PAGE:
Having a baby can be a highly emotional and difficult time. Experiencing the baby blues — including occasionally feeling tired, having crying spells or losing your appetite — can be normal right after having a baby, and may last for up to a couple of weeks. However, feeling sad, empty or withdrawn all the time, or for an extended period, could be a sign of postpartum depression (PPD).
Postpartum depression recovery times vary from mother to mother, but symptoms are unlikely to simply resolve on their own. Some people may suffer from PPD for years. Since postpartum depression can impact the health of both mother and child, getting help is vital.
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Onset of Symptoms & Overall Duration
The onset of postpartum depression usually occurs between two to six weeks after giving birth. However, the disorder can emerge up to six months after birth and women should continue to be screened during this time.
The duration of postpartum depression can depend on how quickly a woman receives treatment and her mental health history. A review of studies on postpartum depression has shown that an average of 31.3% of mothers still met diagnostic criteria for PPD at three to four months postpartum, 23.1% at 12 months and 38.5% at three years after giving birth.
Seeking psychiatric treatment or taking medication can shorten the duration of PPD for many people. There are different treatment options that can be tailored to ensure a child’s safety while breastfeeding.
Postpartum Depression Timeline
The signs and symptoms of postpartum depression may change as time goes on. There’s no standard postpartum depression timeline, but many women may experience similar changes in the weeks and months after the birth of their child:
- One to six months:
This time usually features an intense period of changes and is when postpartum depression emerges for the first time. This period is characterized by mood swings and minimal sleep. Since these are also signs of having a young baby, it’s important for doctors to screen for and discuss the possibility of postpartum depression.
- Six months to one year:
At this stage, the baby blues will have subsided. If a persistent low mood lingers, it should be discussed with a doctor. Women may receive treatment for postpartum depression during this stage, which may include therapy, medication or self-care practices like meditation or yoga.
- One to four years postpartum:
By this point, some women may be continuing treatment as a small portion may experience symptoms for years after birth. Others may be planning to have another child. It can be important to discuss previous postpartum depression with a doctor if planning another pregnancy in order to implement some preventative strategies and monitor symptoms after birth.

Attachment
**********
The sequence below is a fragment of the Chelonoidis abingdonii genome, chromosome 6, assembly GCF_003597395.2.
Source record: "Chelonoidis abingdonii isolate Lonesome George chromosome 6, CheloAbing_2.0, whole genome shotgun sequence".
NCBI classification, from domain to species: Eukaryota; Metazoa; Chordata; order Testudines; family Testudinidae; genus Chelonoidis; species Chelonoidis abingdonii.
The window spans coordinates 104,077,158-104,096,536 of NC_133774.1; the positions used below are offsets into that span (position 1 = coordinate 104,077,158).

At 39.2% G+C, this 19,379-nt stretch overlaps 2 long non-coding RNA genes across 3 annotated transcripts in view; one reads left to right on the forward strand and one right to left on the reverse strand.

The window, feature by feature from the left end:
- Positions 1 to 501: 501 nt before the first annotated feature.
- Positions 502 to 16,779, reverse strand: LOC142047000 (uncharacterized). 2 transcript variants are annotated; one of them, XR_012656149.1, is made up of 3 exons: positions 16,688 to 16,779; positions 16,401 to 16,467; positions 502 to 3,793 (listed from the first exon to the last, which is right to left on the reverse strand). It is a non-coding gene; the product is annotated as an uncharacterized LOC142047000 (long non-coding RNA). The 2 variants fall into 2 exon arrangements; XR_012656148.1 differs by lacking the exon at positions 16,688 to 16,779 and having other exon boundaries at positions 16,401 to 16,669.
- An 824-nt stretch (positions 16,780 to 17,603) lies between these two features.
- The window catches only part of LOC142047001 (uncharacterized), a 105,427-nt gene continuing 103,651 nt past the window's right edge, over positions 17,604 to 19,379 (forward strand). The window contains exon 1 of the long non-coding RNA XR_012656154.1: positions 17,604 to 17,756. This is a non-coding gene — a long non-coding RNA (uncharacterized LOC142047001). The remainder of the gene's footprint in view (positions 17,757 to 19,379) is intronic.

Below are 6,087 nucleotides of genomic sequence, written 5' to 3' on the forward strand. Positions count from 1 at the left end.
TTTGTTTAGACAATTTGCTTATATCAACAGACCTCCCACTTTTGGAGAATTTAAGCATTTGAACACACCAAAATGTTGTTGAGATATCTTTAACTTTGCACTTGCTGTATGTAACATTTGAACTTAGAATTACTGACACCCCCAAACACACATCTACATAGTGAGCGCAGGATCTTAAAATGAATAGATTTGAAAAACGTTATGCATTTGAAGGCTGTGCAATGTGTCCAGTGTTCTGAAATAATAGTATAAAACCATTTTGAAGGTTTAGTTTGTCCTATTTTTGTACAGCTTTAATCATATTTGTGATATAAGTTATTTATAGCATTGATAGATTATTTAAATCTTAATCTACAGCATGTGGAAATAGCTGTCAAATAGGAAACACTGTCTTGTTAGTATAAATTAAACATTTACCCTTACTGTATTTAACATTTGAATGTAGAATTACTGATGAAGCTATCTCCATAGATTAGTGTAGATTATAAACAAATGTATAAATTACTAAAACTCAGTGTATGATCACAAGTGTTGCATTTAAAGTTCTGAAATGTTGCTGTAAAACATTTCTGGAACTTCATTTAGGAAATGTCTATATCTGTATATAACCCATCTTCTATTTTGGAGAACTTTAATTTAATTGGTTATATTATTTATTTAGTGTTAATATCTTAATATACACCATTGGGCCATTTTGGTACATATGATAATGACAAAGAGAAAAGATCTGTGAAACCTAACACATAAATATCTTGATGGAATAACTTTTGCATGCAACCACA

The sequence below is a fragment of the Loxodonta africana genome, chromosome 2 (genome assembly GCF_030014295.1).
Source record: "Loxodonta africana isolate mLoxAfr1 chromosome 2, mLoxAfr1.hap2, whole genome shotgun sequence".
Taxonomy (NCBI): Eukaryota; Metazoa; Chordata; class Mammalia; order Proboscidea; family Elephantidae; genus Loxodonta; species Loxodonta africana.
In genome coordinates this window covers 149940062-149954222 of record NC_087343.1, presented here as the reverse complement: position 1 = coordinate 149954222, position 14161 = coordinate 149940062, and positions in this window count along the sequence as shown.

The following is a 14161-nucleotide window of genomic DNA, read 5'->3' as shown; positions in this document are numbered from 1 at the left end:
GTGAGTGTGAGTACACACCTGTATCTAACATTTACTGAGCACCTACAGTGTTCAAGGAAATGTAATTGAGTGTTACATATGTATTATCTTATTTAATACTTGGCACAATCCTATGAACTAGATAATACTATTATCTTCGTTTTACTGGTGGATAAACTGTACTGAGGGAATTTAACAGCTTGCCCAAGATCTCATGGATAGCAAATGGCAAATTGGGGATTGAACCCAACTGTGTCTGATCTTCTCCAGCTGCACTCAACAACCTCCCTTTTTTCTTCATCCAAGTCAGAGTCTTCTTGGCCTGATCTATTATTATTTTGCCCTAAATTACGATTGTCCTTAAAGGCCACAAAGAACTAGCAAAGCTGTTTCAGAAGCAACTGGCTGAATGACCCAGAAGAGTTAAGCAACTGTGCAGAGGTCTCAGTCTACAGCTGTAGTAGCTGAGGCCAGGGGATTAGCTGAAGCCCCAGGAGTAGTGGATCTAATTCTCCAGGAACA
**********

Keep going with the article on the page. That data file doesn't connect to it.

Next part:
The course of postpartum depression is different for everyone. However, the sooner you recognize the symptoms or ask for help, the quicker treatment can be started and symptoms improved.
Risk Factors for Chronic PPD
There are several risk factors for postpartum depression, but having a risk factor does not guarantee that you will have postpartum depression. Having a risk factor can mean it is important to monitor symptoms after birth or discuss preventative strategies with your doctor during pregnancy.
- Some of the risk factors for chronic PPD include:
- History of depression or mental health conditions
- Limited partner support
- A major life event or stressor during pregnancy
- A family history of postpartum depression
One of the strongest risk factors for postpartum depression is having had it before. Talking to your doctor about mental health history is the best way to plan for a safe and healthy postpartum period.
How Treatment Can Help
Getting treatment for postpartum depression can improve a mother’s symptoms and allow her to focus on her new baby. Many people can underestimate postpartum depression, but it can be equally severe as major depression and does require treatment to get better. Getting therapy or taking postpartum depression medication or a combination of both are all possible treatment options.
Postpartum depression is a psychiatric condition and the first step to getting better is asking for help.
U.S. Department of Health and Human Services. “Postpartum Depression.” Office on Women’s Health, May 14, 2019. Accessed September 21, 2019.
Vilegan, Nicole; Casalin, Sara; Luyten, P. “The Course of Postpartum Depression: A Review of Longitudinal Studies.” Harvard Review of Psychiatry, 2014. Accessed September 21, 2019.
Pearlstein, Teri; et al. “Postpartum depression.” American journal of obstetrics and gynecology, 2009. Am J Obstet Gynecol. Accessed September 21, 2019.
Hirst, Kathryn P; Moutier, Christine Y. “ Postpartum Major Depression.” American Family Physician, October 15, 2010. Accessed September 21, 2019.
Patel, Milapkumar. “Postpartum Depression: A Review.” Journal of Health Care for the Poor and Underserved, 2012. Accessed September 21, 2019.
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